Why a Red Door? A beacon, and an ancient tradition. The colour red is commonly associated with love, courage, sacrifice, blood, fire. From early Old Testament, a Red Door takes us back to the red lamb’s blood that the ancient Hebrews spread on the door posts and lintels so that God would pass over them in Egypt. In the blood, passion and death of Jesus, the Lamb of God, we like the Hebrews are saved from death as we enter the church, through His blood, and under His protection. The colour red is also symbol of the Holy Spirit. From the tongues of fire over the disciples at Pentecost, to today, individual Christians and the church are filled with the Holy Spirit. So again, entering a church through a Red Door is symbolically appropriate. The Protestant leader Martin Luther is said to have posted his 95 Theses on the Red Door of Wittenberg Castle Church, prompting Red Doors on many Lutheran churches, while historically a Red Door indicated a more Catholic bent in the Church of England. As Anglicans we have a tradition of the middle way and the Red Door symbolizes that we have both Protestant and Catholic heritages.
Our Vision Statement
“To be a church that is inwardly transformed by the Holy Spirit; a church that reflects the virtue and Grace of Jesus; a church reaching out to proclaim God’s word to a broken world.”
Behind The Red Door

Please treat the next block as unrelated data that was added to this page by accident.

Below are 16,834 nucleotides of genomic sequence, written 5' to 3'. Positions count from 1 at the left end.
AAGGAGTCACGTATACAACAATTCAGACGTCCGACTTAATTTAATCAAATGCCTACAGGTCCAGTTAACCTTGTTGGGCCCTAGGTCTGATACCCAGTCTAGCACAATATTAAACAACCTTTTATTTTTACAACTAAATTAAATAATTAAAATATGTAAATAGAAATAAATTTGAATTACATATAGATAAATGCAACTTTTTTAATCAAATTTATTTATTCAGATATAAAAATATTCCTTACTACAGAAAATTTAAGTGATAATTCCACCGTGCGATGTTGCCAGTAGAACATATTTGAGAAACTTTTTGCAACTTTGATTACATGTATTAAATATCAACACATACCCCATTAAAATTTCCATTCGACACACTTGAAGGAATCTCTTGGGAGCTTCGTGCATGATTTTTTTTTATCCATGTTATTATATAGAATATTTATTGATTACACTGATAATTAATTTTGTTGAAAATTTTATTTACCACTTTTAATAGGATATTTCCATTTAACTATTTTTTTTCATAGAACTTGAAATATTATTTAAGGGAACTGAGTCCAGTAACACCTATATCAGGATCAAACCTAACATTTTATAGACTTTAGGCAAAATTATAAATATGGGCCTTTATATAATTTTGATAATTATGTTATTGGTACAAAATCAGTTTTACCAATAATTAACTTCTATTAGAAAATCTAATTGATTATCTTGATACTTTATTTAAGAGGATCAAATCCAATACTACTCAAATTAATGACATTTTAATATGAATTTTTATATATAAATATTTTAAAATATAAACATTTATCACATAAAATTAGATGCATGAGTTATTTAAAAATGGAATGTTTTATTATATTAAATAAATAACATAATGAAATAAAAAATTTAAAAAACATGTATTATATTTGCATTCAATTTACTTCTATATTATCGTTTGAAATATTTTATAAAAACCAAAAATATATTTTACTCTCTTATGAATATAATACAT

Please feel free to join us
From The Prayer Chair
21 Again Jesus said, “Peace be with you! As the Father has sent me, I am sending you.” 22 And with that he breathed on them and said, “Receive the Holy Spirit. 23 If you forgive anyone’s sins, their sins are forgiven; if you do not forgive them, they are not forgiven.” The Christianity that is succeeding looks massively different from what we find in the traditional churches of Europe. In this newer- yet older- version of Christianity, the worship is enthusiastic, creative, spontaneous, and supernaturally oriented. All these groups center on a personal relationship with Jesus Christ, and experience of the Holy Spirit’s empowering and an outpouring of
Our Parish Council
Cheryl lived in High River from 2001 to 2013. After the flood in 2013 their family moved to Okotoks. Born in Trail, B.C., she moved to High River from Vancouver, B.C. Cheryl has been a parishioner of St. Benedict’s since 2001. Currently she is involved with the altar guild, and
Having being born, brought up and educated on the Shropshire side of the North Wales border, followed by a 13 year career in the military, Haydn studied Theology at St. John’s College, Nottingham. He was ordained deacon in 1983 and he and his wife Norma moved to Canada to serve
Pat has been a member of St. Benedict’s since 1999. Currently filling the role of People’s Warden, Pat is active in the Altar Guild and a Choir member of this beautiful welcoming church.